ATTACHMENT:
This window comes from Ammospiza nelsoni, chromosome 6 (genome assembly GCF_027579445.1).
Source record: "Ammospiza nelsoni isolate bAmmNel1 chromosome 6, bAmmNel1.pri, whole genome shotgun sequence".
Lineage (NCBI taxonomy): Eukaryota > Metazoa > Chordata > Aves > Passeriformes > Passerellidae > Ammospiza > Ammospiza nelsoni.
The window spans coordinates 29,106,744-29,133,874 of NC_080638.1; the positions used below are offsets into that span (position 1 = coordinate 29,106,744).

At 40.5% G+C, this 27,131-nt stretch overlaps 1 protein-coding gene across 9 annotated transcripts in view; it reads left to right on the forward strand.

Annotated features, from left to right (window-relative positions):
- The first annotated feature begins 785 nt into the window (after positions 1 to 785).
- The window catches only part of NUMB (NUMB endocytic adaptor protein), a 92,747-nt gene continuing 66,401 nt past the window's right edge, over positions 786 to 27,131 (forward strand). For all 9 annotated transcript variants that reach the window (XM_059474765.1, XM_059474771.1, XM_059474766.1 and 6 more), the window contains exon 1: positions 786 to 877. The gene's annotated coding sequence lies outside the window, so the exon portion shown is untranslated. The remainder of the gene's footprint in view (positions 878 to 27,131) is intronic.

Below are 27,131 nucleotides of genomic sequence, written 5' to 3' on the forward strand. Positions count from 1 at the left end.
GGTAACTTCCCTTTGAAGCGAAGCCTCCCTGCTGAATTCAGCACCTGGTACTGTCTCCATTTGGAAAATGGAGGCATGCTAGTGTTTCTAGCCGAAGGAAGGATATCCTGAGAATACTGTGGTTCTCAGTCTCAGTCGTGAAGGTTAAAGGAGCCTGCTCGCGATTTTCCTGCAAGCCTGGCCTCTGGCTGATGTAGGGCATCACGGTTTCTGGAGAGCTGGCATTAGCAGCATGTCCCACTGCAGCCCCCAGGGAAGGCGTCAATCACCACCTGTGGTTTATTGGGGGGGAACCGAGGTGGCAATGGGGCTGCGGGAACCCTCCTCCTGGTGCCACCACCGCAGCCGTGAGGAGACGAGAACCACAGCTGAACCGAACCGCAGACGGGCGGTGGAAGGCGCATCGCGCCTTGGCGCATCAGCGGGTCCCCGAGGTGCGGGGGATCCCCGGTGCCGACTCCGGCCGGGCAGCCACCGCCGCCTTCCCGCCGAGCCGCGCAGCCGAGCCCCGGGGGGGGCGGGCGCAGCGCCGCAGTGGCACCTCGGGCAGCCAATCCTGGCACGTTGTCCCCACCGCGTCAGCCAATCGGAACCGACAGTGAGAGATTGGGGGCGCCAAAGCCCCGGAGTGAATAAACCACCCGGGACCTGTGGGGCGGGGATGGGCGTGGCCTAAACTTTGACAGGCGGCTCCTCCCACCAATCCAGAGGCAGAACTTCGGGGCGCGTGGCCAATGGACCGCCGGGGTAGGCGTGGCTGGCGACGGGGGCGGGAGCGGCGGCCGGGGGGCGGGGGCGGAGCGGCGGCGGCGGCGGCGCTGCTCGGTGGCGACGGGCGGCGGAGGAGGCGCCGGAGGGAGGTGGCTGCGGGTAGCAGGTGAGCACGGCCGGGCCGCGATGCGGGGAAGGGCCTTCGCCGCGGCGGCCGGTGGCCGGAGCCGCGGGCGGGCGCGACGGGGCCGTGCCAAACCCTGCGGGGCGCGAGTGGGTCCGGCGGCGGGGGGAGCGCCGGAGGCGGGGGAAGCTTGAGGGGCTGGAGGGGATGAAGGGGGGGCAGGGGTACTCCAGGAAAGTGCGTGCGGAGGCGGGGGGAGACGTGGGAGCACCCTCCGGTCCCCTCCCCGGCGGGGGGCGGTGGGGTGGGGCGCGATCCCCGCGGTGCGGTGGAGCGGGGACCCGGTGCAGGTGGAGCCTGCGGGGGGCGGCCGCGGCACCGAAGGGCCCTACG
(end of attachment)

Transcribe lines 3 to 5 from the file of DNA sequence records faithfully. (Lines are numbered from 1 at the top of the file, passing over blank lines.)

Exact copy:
Lineage (NCBI taxonomy): Eukaryota > Metazoa > Chordata > Aves > Passeriformes > Passerellidae > Ammospiza > Ammospiza nelsoni.
The window spans coordinates 29,106,744-29,133,874 of NC_080638.1; the positions used below are offsets into that span (position 1 = coordinate 29,106,744).

At 40.5% G+C, this 27,131-nt stretch overlaps 1 protein-coding gene across 9 annotated transcripts in view; it reads left to right on the forward strand.